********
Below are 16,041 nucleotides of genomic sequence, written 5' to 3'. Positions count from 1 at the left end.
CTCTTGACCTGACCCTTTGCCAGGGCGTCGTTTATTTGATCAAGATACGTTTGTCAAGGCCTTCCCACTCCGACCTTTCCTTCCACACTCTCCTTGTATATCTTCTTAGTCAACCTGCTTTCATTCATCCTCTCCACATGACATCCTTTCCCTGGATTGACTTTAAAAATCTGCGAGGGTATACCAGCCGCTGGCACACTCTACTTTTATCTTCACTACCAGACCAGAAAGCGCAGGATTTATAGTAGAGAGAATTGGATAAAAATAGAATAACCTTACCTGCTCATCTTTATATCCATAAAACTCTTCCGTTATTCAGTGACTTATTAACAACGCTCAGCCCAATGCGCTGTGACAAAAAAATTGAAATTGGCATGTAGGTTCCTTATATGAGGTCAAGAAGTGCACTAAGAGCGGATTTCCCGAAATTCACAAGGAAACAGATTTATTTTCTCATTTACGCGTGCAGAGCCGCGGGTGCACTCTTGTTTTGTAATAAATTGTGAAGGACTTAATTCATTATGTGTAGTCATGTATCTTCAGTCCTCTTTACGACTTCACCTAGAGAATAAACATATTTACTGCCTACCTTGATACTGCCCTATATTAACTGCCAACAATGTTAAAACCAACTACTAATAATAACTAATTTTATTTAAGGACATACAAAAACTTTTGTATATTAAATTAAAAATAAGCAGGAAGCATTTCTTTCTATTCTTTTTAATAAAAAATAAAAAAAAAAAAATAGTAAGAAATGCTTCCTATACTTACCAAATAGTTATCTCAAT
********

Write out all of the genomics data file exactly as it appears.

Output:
Below are 16,041 nucleotides of genomic sequence, written 5' to 3'. Positions count from 1 at the left end.
CTCTTGACCTGACCCTTTGCCAGGGCGTCGTTTATTTGATCAAGATACGTTTGTCAAGGCCTTCCCACTCCGACCTTTCCTTCCACACTCTCCTTGTATATCTTCTTAGTCAACCTGCTTTCATTCATCCTCTCCACATGACATCCTTTCCCTGGATTGACTTTAAAAATCTGCGAGGGTATACCAGCCGCTGGCACACTCTACTTTTATCTTCACTACCAGACCAGAAAGCGCAGGATTTATAGTAGAGAGAATTGGATAAAAATAGAATAACCTTACCTGCTCATCTTTATATCCATAAAACTCTTCCGTTATTCAGTGACTTATTAACAACGCTCAGCCCAATGCGCTGTGACAAAAAAATTGAAATTGGCATGTAGGTTCCTTATATGAGGTCAAGAAGTGCACTAAGAGCGGATTTCCCGAAATTCACAAGGAAACAGATTTATTTTCTCATTTACGCGTGCAGAGCCGCGGGTGCACTCTTGTTTTGTAATAAATTGTGAAGGACTTAATTCATTATGTGTAGTCATGTATCTTCAGTCCTCTTTACGACTTCACCTAGAGAATAAACATATTTACTGCCTACCTTGATACTGCCCTATATTAACTGCCAACAATGTTAAAACCAACTACTAATAATAACTAATTTTATTTAAGGACATACAAAAACTTTTGTATATTAAATTAAAAATAAGCAGGAAGCATTTCTTTCTATTCTTTTTAATAAAAAATAAAAAAAAAAAAATAGTAAGAAATGCTTCCTATACTTACCAAATAGTTATCTCAAT